For Whom?

Sometimes the world-wide-web is a wonderful world indeed. I have a friend who feels like my long-lost soul mate; Elissa Milne is a gifted composer and has probably missed her calling as a stand-up comedian. Not sure, because I haven’t met her yet in person but on the web she cracks me up. 

I’ve always had a soft spot/hard spot (stuck between a poached egg and a piece of petrified wood) for the piece Für Elise. (Very proud of that umlaut, by the way.) I made a cartoon about it a while back. It’s a piece that everyone knows, and no one understands. We all love it and hate it and teach it and say we won’t and then say we will. I’ve recorded it several times over.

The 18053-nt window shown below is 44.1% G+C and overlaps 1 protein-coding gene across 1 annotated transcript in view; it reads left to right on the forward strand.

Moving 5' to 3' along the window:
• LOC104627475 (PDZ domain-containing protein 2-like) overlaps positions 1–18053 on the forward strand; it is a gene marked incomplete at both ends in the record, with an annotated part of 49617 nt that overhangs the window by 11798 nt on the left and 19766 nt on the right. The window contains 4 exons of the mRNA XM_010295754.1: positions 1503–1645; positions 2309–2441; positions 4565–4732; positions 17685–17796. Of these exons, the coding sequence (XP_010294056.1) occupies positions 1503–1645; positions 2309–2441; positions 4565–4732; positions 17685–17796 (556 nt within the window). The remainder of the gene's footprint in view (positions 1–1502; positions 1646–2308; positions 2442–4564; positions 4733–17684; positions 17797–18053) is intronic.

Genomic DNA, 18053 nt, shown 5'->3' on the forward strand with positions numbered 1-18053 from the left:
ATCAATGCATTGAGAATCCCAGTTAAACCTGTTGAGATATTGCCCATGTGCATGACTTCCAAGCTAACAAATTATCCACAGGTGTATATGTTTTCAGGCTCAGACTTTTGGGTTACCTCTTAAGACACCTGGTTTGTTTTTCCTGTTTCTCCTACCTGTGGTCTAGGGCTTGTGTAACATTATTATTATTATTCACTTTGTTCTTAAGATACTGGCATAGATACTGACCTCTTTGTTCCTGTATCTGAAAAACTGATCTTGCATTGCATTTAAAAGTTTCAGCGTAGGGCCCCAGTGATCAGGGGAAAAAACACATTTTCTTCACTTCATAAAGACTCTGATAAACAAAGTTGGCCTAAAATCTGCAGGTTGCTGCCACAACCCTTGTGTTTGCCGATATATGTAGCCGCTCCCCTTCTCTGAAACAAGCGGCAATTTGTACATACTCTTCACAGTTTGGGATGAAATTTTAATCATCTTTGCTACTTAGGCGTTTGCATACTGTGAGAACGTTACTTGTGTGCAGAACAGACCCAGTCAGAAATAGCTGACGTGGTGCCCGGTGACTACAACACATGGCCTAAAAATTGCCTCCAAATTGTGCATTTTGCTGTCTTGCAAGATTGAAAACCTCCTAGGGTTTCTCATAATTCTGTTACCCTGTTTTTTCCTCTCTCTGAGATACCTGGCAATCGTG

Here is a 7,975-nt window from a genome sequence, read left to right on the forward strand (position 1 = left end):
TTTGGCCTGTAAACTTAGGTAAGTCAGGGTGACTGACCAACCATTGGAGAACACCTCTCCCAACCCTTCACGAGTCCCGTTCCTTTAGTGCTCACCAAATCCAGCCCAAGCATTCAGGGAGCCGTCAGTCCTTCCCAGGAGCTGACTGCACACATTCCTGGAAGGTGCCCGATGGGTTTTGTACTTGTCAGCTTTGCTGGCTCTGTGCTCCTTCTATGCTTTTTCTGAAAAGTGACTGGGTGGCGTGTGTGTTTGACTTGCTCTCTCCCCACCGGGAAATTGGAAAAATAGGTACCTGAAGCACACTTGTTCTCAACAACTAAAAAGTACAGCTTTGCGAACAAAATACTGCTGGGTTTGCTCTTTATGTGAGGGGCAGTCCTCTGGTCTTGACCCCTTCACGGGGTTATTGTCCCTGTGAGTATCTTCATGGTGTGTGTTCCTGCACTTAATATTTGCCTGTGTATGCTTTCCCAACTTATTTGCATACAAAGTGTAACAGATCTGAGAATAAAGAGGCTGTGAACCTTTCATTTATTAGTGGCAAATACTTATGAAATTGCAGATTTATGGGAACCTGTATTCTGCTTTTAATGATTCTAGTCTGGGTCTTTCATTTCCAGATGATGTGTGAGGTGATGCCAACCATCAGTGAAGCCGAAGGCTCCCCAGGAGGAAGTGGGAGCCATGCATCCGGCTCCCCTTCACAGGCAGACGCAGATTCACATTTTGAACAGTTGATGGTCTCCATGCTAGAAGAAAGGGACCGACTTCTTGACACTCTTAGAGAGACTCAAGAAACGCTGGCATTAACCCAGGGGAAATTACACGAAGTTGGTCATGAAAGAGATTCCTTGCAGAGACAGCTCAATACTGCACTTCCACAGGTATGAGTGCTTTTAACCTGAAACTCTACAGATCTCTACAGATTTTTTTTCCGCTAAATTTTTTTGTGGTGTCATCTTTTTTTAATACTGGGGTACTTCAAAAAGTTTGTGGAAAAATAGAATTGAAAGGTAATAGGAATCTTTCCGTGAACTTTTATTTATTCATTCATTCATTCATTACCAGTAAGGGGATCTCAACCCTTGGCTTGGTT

Enter Elissa who generously posted about a new piano teaching system on Facebook this morning. Upon further examination, it seems that this new version of Für Elise is going to be much easier to teach. The piece was actually written on the rarely used 6-line staff, instead of a more typical 5-line staff. This is fascinating. It means that the first 3 notes are actually all the same note. Yes, that’s right. We’ve been playing it wrong all these years.

Not only is it colorful, it's on a 6-line staff!

Not only is it colorful, it’s on a 6-line staff!

Beethoven: Selected Works for Piano – for Intermediate Through Early Advanced GradesNeil A. Kjos Music Company, Inc.